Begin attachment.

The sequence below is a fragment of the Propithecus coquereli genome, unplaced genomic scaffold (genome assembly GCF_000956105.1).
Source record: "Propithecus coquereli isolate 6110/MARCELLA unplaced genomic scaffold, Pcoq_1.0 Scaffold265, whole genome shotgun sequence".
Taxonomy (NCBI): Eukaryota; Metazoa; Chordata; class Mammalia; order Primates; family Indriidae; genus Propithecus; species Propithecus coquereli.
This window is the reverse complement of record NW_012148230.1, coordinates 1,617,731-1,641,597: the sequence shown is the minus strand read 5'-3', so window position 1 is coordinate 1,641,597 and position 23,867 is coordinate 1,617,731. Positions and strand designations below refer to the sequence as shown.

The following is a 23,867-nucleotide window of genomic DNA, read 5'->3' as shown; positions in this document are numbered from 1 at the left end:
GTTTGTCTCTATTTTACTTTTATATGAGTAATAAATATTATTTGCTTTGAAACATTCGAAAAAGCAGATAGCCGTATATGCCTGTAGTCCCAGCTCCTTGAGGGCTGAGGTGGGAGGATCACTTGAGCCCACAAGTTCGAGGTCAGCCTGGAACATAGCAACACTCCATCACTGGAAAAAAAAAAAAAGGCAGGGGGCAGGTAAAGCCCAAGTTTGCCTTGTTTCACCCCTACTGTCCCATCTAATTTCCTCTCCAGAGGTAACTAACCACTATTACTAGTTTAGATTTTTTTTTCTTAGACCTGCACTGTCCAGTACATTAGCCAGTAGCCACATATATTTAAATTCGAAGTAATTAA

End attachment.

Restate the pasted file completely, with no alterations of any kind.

The sequence below is a fragment of the Propithecus coquereli genome, unplaced genomic scaffold (genome assembly GCF_000956105.1).
Source record: "Propithecus coquereli isolate 6110/MARCELLA unplaced genomic scaffold, Pcoq_1.0 Scaffold265, whole genome shotgun sequence".
Taxonomy (NCBI): Eukaryota; Metazoa; Chordata; class Mammalia; order Primates; family Indriidae; genus Propithecus; species Propithecus coquereli.
This window is the reverse complement of record NW_012148230.1, coordinates 1,617,731-1,641,597: the sequence shown is the minus strand read 5'-3', so window position 1 is coordinate 1,641,597 and position 23,867 is coordinate 1,617,731. Positions and strand designations below refer to the sequence as shown.

The following is a 23,867-nucleotide window of genomic DNA, read 5'->3' as shown; positions in this document are numbered from 1 at the left end:
GTTTGTCTCTATTTTACTTTTATATGAGTAATAAATATTATTTGCTTTGAAACATTCGAAAAAGCAGATAGCCGTATATGCCTGTAGTCCCAGCTCCTTGAGGGCTGAGGTGGGAGGATCACTTGAGCCCACAAGTTCGAGGTCAGCCTGGAACATAGCAACACTCCATCACTGGAAAAAAAAAAAAAGGCAGGGGGCAGGTAAAGCCCAAGTTTGCCTTGTTTCACCCCTACTGTCCCATCTAATTTCCTCTCCAGAGGTAACTAACCACTATTACTAGTTTAGATTTTTTTTTCTTAGACCTGCACTGTCCAGTACATTAGCCAGTAGCCACATATATTTAAATTCGAAGTAATTAA